We must close gap in teen driver education

Pete Selleck

Car accidents are the No. 1 cause of teen deaths in America, with more than 5,000 lives tragically lost each year. New research on driver’s education and training shows a gap in teen drivers’ knowledge that, if closed, could help prevent nearly 300,000 car crashes a year involving inexperienced drivers.

That gap concerns the only part of the car that touches the road. A National Highway Traffic Safety Administration analysis of the 2.2 million car accidents occurring in 2012 shows that more than 1 in 10 involved inexperienced drivers and the condition of their tires.

Teen drivers lack experience navigating unpredictable conditions like bad weather, poorly maintained roads or sudden stops in traffic. To make matters worse, they’re prone to “distracted driving”: texting or talking on a phone from behind the wheel.

With the many challenges these drivers face as they gain experience, teens should be armed with safe equipment and the know-how to maintain their vehicles in a safe condition.

Inspecting tires for conditions that could lead to a tire failure is quick and easy. While driver’s education has done many things well, teaching about the risks of driving with unsafe tires has largely been ignored.

Michelin North America and the Fédération Internationale de l’Automobile (FIA), the governing body for world motor sport, have partnered to address this important issue. Our research shows that driver’s education varies by state and only half of teens (49 percent) and their parents (47 percent) believe their driver’s education program completely prepared the teens to drive.

Our audit of driver’s education curricula across all 50 states revealed that fewer than half mandate classroom time.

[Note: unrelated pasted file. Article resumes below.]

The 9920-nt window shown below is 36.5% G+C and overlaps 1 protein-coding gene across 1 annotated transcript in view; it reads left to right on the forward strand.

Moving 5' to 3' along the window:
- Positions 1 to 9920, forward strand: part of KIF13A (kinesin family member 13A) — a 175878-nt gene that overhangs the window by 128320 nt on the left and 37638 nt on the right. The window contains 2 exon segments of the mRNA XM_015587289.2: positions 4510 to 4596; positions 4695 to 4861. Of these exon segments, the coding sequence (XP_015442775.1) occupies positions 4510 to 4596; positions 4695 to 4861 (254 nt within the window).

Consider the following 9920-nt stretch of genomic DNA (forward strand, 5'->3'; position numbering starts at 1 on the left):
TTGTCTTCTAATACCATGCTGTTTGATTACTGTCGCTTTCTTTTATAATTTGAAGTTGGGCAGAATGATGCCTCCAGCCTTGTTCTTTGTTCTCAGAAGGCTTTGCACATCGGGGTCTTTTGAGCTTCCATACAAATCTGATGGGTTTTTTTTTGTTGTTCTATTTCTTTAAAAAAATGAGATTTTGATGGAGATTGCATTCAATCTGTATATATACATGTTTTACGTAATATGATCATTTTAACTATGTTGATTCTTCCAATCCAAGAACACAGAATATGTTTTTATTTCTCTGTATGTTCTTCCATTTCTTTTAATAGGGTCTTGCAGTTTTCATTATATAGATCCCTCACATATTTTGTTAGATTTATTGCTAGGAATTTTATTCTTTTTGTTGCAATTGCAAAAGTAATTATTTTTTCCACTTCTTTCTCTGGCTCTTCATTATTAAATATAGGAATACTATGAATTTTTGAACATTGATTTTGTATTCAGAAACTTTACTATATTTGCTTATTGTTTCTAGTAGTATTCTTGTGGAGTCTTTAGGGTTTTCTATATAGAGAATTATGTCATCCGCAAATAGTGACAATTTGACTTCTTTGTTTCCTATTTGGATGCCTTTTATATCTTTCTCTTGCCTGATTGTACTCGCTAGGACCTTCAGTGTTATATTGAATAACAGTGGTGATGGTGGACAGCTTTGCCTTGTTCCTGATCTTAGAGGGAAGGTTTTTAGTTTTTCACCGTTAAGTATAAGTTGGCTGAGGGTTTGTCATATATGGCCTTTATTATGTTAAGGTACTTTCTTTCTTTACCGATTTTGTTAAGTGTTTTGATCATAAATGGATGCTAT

Of those, only seven states cover detailed tire safety information.

It would be comforting to think that teens are learning about tire safety on their own, but that’s not happening. Our survey showed that 1 in 4 report never checking the condition of tires. A majority say their parents teach them about tire maintenance, yet only around one-third of those parents consider themselves extremely knowledgeable about tire maintenance.

All drivers should familiarize themselves with their vehicle and tire owners’ manual for safety and maintenance information. Anyone who knows a teen driver should ask if they know how to check tire pressure or tread depth and how often they should do it. For example, ask them if they know the “penny test.”

This simple trick, plus checking tire pressure, is explained at www.beyondthedrivingtest.com. FIA and Michelin encourage all states to update their education curricula to include tire safety information, and we are providing materials to help.

Longer term, what is needed is a single, nationwide approach that ensures more complete safety education for young drivers.

Michelin and FIA are calling for all 50 states to include comprehensive information about the importance of tire maintenance and safety in official state driver’s education materials by the year 2020.

It’s time we make sure that every young driver knows how to properly check his or her tires, and it’s time to call on our states to include this information in driver’s education programs.

Pete Selleck is chairman and president of Michelin North America, Inc.